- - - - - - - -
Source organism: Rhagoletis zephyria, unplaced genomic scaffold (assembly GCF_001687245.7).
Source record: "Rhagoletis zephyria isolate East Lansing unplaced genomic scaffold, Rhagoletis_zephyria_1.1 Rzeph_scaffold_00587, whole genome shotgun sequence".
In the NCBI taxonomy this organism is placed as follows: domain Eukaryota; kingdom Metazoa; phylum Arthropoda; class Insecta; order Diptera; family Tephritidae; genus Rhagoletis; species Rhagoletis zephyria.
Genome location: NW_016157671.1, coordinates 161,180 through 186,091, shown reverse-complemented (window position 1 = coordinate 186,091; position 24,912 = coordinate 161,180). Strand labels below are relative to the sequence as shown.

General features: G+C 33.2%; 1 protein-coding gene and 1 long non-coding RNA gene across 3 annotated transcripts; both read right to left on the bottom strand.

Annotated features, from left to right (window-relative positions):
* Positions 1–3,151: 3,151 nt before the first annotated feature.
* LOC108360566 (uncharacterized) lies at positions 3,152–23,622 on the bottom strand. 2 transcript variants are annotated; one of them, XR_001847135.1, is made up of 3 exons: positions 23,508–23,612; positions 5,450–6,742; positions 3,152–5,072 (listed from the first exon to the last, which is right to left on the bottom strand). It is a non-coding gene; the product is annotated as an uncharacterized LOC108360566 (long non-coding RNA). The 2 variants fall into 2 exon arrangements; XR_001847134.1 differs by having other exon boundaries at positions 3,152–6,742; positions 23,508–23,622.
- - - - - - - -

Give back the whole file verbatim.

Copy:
Source organism: Rhagoletis zephyria, unplaced genomic scaffold (assembly GCF_001687245.7).
Source record: "Rhagoletis zephyria isolate East Lansing unplaced genomic scaffold, Rhagoletis_zephyria_1.1 Rzeph_scaffold_00587, whole genome shotgun sequence".
In the NCBI taxonomy this organism is placed as follows: domain Eukaryota; kingdom Metazoa; phylum Arthropoda; class Insecta; order Diptera; family Tephritidae; genus Rhagoletis; species Rhagoletis zephyria.
Genome location: NW_016157671.1, coordinates 161,180 through 186,091, shown reverse-complemented (window position 1 = coordinate 186,091; position 24,912 = coordinate 161,180). Strand labels below are relative to the sequence as shown.

General features: G+C 33.2%; 1 protein-coding gene and 1 long non-coding RNA gene across 3 annotated transcripts; both read right to left on the bottom strand.

Annotated features, from left to right (window-relative positions):
* Positions 1–3,151: 3,151 nt before the first annotated feature.
* LOC108360566 (uncharacterized) lies at positions 3,152–23,622 on the bottom strand. 2 transcript variants are annotated; one of them, XR_001847135.1, is made up of 3 exons: positions 23,508–23,612; positions 5,450–6,742; positions 3,152–5,072 (listed from the first exon to the last, which is right to left on the bottom strand). It is a non-coding gene; the product is annotated as an uncharacterized LOC108360566 (long non-coding RNA). The 2 variants fall into 2 exon arrangements; XR_001847134.1 differs by having other exon boundaries at positions 3,152–6,742; positions 23,508–23,622.